By Tim Leeds/Havre Daily Newsemail@example.com
Havre Mayor Bob Rice told the City Council on Monday night that if Havre wants to join the authority overseeing the creation of a regional water system in north-central Montana, the city can afford the $6-per-customer fee required to join, which would total about $20,000.
"If the council votes to pay $20,000, we have the money to do that," Rice said during a special meeting about the regional water system. "That's not a problem."
Rice said the city can use its reserve water fund to pay the fee needed to join Rocky Boy's/North Central Montana Regional Water Authority.
The City Council held the meeting at the urging of the Havre Area Chamber of Commerce, which wants the council to reconsider an earlier decision not to participate in the project.
If Havre joins the project, it still would have to find a way to cover its share of the construction cost, estimated in 1997 at $34 million just for Havre. The federal authorization for the $229 million project does not include Havre.
Rice made no recommendation to the City Council on whether the city should join the water project. The City Council took no action Monday night.
The system will treat water from Lake Elwell at Tiber Dam and pipe it to Rocky Boy and to water systems in an area from the Sweet Grass Hills to Dutton, east to Loma and to the region north of Havre. The system will provide treated water at wholesale prices to the water districts, which will then distribute and sell it to their customers.
Havre opted out of joining the water authority in 1998, Bear Paw Development Corp. deputy director Annmarie Robinson said during Monday's meeting.
Havre Mayor Phyllis Leonard sent a letter to the project's coordinating committee on Dec. 22, 1997, saying the city declined to pay a $1-per-hookup initial fee, an additional $6-per-hookup fee and other possible annual assessments as the project moved forward. The city decided to move forward with needed upgrades to its water treatment plant instead of waiting for connection to the regional system at an uncertain date, the letter said.
Robinson made a presentation to the council Monday about the system. She said a deadline to give final notice about which communities will be in the system is fast approaching. The deadline had been set for October to coincide with the federal fiscal year, she said, but communities may have until November to decide.
The regional water authority has requested a $15 million federal appropriation to design the intake system and treatment plant at Lake Elwell and start construction. The number of users has to be known before the design can start, she said.
The U.S. House did not add the appropriation to President Bush's proposed budget, despite several attempts by Rep. Denny Rehberg, R-Mont., she said. There is still hope the appropriation can be added in the Senate once Congress reconvenes, Robinson said.
Robinson said she expects that Congress will fund the project, although how much it receives at a time is in Until next week the plant can be found behind M&M Salvage, along the railroad, where it will remain until Turner can show it to members of the Hill County Weed Board.
In New Mexico and other regions of the Southwest, saltcedar has spread to the point where it cannot be eradicated, affecting the state's already waning water supply. In Montana, the shrub is considered a category two weed, meaning it has been introduced and has a chance of spreading. A category one weed is an established weed, and a category three weed is one that has not yet entered Montana.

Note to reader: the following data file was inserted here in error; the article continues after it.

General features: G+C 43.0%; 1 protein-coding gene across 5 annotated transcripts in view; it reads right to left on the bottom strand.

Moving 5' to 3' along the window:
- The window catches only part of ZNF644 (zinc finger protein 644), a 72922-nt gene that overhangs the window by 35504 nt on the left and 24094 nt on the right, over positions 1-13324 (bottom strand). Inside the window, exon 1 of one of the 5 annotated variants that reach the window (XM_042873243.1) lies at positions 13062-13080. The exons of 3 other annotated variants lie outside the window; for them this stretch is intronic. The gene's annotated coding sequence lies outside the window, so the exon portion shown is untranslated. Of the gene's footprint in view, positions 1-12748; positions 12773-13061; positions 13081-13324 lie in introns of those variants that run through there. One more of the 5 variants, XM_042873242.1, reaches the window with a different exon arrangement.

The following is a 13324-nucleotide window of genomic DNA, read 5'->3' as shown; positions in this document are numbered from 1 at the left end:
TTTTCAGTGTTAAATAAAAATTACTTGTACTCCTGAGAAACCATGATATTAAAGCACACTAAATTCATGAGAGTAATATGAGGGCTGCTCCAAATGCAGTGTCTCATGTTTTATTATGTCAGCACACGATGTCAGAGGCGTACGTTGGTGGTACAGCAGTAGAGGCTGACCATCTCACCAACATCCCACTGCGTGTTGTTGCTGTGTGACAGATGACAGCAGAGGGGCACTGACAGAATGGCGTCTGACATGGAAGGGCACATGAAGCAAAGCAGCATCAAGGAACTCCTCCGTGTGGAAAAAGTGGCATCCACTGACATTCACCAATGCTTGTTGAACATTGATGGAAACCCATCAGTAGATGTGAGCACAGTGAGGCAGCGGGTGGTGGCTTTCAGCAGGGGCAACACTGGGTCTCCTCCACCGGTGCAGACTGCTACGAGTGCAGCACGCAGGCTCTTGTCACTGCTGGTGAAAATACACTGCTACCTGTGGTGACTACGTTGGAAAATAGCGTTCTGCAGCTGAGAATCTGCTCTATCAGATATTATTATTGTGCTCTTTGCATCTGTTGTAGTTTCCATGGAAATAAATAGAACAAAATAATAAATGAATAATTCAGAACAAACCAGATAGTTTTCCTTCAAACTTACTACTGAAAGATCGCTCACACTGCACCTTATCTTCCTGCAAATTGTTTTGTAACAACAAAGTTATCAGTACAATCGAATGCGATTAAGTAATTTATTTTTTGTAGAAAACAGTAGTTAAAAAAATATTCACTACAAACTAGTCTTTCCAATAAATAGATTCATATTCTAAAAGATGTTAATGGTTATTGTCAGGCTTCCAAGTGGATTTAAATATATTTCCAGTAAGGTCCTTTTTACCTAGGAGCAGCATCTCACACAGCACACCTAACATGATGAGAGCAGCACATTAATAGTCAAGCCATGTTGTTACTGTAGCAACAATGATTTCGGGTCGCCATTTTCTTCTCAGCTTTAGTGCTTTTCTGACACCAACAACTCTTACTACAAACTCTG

Dave Burch, noxious weed coordinator for the state Department of Agriculture, estimates that there are now 10,000 to 15,000 acres of saltcedar in the state of Montana, most of which are found along the Big Horn, Yellowstone and Musselshell rivers.
"In Montana, ours are a smaller plant. In New Mexico, they have gotten to be the size of cottonwood," he said. The efforts of the noxious weed coordinators are focused on limiting the spread of category two weeds and keeping sharp watch on category three weeds, those that have not yet entered the state.
In western Montana, saltcedar was introduced as an ornamental plant. Now it can no longer be sold in nurseries, a big step in stopping its spread. The shrub found Saturday is estimated to be 2 to 3 years old.
The State Weed List contains 27 plants, 23 of which can be found in the state of Montana. One way to stem their spread is through the Noxious Weed Seed-Free Forage Program. The county weed coordinators send out inspectors to inspect and certify hayfields that do not contain any noxious weeds or their seeds. Certified hay is then wrapped in a specially produced orange and blue twine. But there is no way to guarantee that people buy certified hay.
"Hill County does have a few local producers" of certified hay, Turner said.
Certification costs $1.50 per acre, with a minimum total charge of $15. Certified hay can be sold at a premium price of an additional $1 to $5 a ton, Turner said.
Many people buy uncertified hay from Canada, where the dollar has more buying power, Turner said.
Even more "scary," Burch said, is hay coming from Idaho. Idaho has been found to harbor the noxious weed yellow starthistle, a plant that is poisonous to horses and that has been not yet been found in Montana. Another weed to fear is the rush skeletonweed, a plant that goes to seed 14 days after appearing. This is another weed found in Idaho and in Montana, though not yet in Hill County. The weed is often carried in by boat, and is found near fishing access sites. Montana has set up a task force to find and eliminate this weed, the cost of which has now reached $40,000.